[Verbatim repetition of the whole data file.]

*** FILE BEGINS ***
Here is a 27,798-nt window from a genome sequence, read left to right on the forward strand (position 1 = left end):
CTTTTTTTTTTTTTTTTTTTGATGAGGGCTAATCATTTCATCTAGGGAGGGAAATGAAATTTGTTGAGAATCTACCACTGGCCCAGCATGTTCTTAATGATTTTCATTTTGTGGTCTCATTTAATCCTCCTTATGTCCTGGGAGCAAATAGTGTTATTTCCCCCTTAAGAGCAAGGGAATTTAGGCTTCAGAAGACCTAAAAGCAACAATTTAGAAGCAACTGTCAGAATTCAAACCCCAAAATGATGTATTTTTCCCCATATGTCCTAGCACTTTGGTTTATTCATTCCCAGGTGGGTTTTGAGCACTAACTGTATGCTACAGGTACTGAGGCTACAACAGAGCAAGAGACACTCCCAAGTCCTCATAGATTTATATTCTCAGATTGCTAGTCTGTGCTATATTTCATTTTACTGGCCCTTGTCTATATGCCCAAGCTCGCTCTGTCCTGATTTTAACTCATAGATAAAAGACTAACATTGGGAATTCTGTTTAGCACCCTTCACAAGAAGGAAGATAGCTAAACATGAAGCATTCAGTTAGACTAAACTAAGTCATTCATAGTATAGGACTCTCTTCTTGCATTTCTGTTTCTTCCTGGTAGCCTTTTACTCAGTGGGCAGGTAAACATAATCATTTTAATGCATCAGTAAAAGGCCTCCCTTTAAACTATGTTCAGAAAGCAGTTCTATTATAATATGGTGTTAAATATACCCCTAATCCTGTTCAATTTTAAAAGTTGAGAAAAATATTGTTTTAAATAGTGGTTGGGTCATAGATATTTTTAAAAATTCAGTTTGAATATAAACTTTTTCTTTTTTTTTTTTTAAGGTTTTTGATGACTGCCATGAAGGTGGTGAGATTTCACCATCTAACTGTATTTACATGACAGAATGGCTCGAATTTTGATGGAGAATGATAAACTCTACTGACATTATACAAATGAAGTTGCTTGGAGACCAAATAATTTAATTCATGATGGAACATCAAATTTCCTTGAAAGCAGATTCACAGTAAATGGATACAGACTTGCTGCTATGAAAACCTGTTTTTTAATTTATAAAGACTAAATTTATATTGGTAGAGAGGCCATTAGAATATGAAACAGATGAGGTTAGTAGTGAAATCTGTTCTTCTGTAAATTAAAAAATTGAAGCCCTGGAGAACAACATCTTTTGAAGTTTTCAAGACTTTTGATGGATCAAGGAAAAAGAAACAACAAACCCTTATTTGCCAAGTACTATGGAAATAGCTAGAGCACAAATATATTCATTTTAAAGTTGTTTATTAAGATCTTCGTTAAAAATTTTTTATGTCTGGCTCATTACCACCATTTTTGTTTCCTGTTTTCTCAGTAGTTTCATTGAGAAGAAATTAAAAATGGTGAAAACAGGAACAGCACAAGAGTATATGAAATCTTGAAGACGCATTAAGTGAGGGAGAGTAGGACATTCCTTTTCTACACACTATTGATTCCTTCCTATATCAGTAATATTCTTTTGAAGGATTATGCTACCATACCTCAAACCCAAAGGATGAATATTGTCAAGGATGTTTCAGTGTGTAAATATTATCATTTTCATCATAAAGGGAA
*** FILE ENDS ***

Here is a 27,798-nt window from a genome sequence, read left to right on the forward strand (position 1 = left end):
CTTTTTTTTTTTTTTTTTTTGATGAGGGCTAATCATTTCATCTAGGGAGGGAAATGAAATTTGTTGAGAATCTACCACTGGCCCAGCATGTTCTTAATGATTTTCATTTTGTGGTCTCATTTAATCCTCCTTATGTCCTGGGAGCAAATAGTGTTATTTCCCCCTTAAGAGCAAGGGAATTTAGGCTTCAGAAGACCTAAAAGCAACAATTTAGAAGCAACTGTCAGAATTCAAACCCCAAAATGATGTATTTTTCCCCATATGTCCTAGCACTTTGGTTTATTCATTCCCAGGTGGGTTTTGAGCACTAACTGTATGCTACAGGTACTGAGGCTACAACAGAGCAAGAGACACTCCCAAGTCCTCATAGATTTATATTCTCAGATTGCTAGTCTGTGCTATATTTCATTTTACTGGCCCTTGTCTATATGCCCAAGCTCGCTCTGTCCTGATTTTAACTCATAGATAAAAGACTAACATTGGGAATTCTGTTTAGCACCCTTCACAAGAAGGAAGATAGCTAAACATGAAGCATTCAGTTAGACTAAACTAAGTCATTCATAGTATAGGACTCTCTTCTTGCATTTCTGTTTCTTCCTGGTAGCCTTTTACTCAGTGGGCAGGTAAACATAATCATTTTAATGCATCAGTAAAAGGCCTCCCTTTAAACTATGTTCAGAAAGCAGTTCTATTATAATATGGTGTTAAATATACCCCTAATCCTGTTCAATTTTAAAAGTTGAGAAAAATATTGTTTTAAATAGTGGTTGGGTCATAGATATTTTTAAAAATTCAGTTTGAATATAAACTTTTTCTTTTTTTTTTTTTAAGGTTTTTGATGACTGCCATGAAGGTGGTGAGATTTCACCATCTAACTGTATTTACATGACAGAATGGCTCGAATTTTGATGGAGAATGATAAACTCTACTGACATTATACAAATGAAGTTGCTTGGAGACCAAATAATTTAATTCATGATGGAACATCAAATTTCCTTGAAAGCAGATTCACAGTAAATGGATACAGACTTGCTGCTATGAAAACCTGTTTTTTAATTTATAAAGACTAAATTTATATTGGTAGAGAGGCCATTAGAATATGAAACAGATGAGGTTAGTAGTGAAATCTGTTCTTCTGTAAATTAAAAAATTGAAGCCCTGGAGAACAACATCTTTTGAAGTTTTCAAGACTTTTGATGGATCAAGGAAAAAGAAACAACAAACCCTTATTTGCCAAGTACTATGGAAATAGCTAGAGCACAAATATATTCATTTTAAAGTTGTTTATTAAGATCTTCGTTAAAAATTTTTTATGTCTGGCTCATTACCACCATTTTTGTTTCCTGTTTTCTCAGTAGTTTCATTGAGAAGAAATTAAAAATGGTGAAAACAGGAACAGCACAAGAGTATATGAAATCTTGAAGACGCATTAAGTGAGGGAGAGTAGGACATTCCTTTTCTACACACTATTGATTCCTTCCTATATCAGTAATATTCTTTTGAAGGATTATGCTACCATACCTCAAACCCAAAGGATGAATATTGTCAAGGATGTTTCAGTGTGTAAATATTATCATTTTCATCATAAAGGGAA